The rape debate – did it or did it not happen?

Bengaluru witnessed four rape cases in less than a week. Reams have been written about how media and society should react when a person is sexually assaulted. There have been protests against the insensitive reactions and sensationalisation of such assaults. But have things changed?

On October 13th, a National Law School of India University (NLSIU) student was gang raped in the adjoining Bangalore University campus near Nagarbhavi.

By now we all know enough details about the student to construct an image of who she might be. Her age, her boyfriend’s name, age, his job profile, that he owned a car, where they both are from, insinuations towards their intimacy levels, whether she got into trouble with hostel authorities earlier for ‘this’ kind of behaviour. All this information was culled out in the name of journalism and served as news reports.

By now it is almost rhetorical to ask whether media houses should be reporting such details of a sexual assault victim.

Students of NLSIU, staging a protest in front of Town Hall, Bangalore on Oct 22. Pic: N Jayaram

Largely the reports were based on anonymous sources within the police force and the hospital where the student was taken for medical examinations.

There was also debate on whether or not she was actually raped. Debates were not open or loud but the subtler kind that is harder to spot, but it was there nevertheless. The rape was questioned by quoting sources (again, anonymous in most reports) who said that the student did not have any ‘visible injuries.’

The rape was also questioned when a police personnel (again, anonymous) wondered why one of the gang members returned to the crime spot when it is common sense to stay away from it.

All these speculations / guesses by anonymous sources made its way into big bold headlines. It is not hard to imagine the conclusions that an average reader might have drawn from these.

There was another interesting side debate that this incident triggered off. And that was of the ‘liberal’ attitude of NLSIU authorities and campus itself. Bangalore University (BU) Registrar B C Mylarappa was quoted "if they (NLSIU authorities) do not correct themselves or continue to fail to keep their students under control, we will consider withdrawing our land provided to NLSIU." (DNA, 16 Oct). Mylarappa went on to say that BU hostels were shut by 7pm, implying that hence their students were ‘safe.’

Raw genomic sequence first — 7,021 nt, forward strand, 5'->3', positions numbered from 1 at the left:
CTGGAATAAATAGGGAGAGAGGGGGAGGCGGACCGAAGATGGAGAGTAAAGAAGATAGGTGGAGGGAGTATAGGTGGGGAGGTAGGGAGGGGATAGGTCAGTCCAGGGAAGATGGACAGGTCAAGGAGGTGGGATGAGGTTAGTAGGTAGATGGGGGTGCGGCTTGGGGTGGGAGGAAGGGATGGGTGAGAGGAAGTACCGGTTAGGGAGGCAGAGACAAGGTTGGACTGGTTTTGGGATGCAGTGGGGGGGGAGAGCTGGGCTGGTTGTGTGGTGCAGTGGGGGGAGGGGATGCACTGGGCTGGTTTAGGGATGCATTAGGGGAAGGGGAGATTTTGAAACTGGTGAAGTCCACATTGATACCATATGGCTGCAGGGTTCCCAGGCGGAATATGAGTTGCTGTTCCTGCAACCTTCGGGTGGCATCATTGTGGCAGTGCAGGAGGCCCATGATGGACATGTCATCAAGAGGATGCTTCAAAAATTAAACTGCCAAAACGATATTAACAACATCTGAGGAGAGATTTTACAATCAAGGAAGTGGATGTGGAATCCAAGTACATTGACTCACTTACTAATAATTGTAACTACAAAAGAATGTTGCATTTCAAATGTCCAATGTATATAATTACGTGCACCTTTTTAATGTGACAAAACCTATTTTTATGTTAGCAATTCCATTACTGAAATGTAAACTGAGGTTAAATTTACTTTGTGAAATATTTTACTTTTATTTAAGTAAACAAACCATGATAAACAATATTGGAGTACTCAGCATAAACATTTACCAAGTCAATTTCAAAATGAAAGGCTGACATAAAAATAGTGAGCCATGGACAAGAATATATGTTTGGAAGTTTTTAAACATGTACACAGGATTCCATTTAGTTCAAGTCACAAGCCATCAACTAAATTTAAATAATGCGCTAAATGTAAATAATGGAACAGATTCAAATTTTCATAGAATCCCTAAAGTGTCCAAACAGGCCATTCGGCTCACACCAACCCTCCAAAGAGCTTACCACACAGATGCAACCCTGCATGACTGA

Students at the wooded area around Bangalore University. Pic courtesy: BU website

Mylarappa did not say a word about why a campus full of young students was not guarded. He did not explain why he thought prudent to lock up students (both men and women) when the criminals were free to carry on with their activities on the very BU grounds, after dark?

Five days after the BU incident, on October 18th, three bar girls were kidnapped from their house, gang raped and later let off.

The media reports again speculated on whether the three women were indeed raped, by quoting the other women who were in the house when the three women were kidnapped. A little detail as to the women who were left behind will have no way of knowing what happened to the kidnapped women, seems to have not registered with the reporters. Even in this case short of knowing their door number, the reports revealed enough details about who the women were.

Both these instances were criminal cases of sexual assault on women. Yet, there were less ‘follow up’ reports in the case of bar girls compared to the NLSIU student’s case. Speculations were not so high in this case either. What made one case more newsworthy, or to put it crassly more juicy, than the other?

Yes, in both the cases the criminals were identified and arrested. Something that did not happen even five years ago. But why is the onus on the victims to prove that they were indeed victims? And why the double whammy of being practically identified as victims?

What’s missing?

One of the regional newspaper even ran a piece, advising women on how to to remain safe and avoid being raped. First advice was – stay home after sundown.

If anything, the two cases prove that women are safe neither in their own homes nor out in the open.

There was no advisory issued to men as to why it is important for them to refrain from assaulting women or even how to help them if the men happened to witness one such incident.

Shouldn’t the larger debate be about women’s place in the society? On how crimes against women is perceived? On what responsible journalism should be in a situation like this? On what kind support a victim of sexual crime (irrespective of gender or age) should be provided?


  1. Bodh says:

    Women advised to stay indoors after dark? It is the male population raping and assaulting women everyday. shouldn’t men be instructed to feel ashamed at the very thought of assaulting a woman and to behave in a dignified way rather than a lustful brash beast?!!
    teach young boys in school to not think they have the right or power to demean a woman. one of them is a future rapist. try to Control the criminals not the victims!

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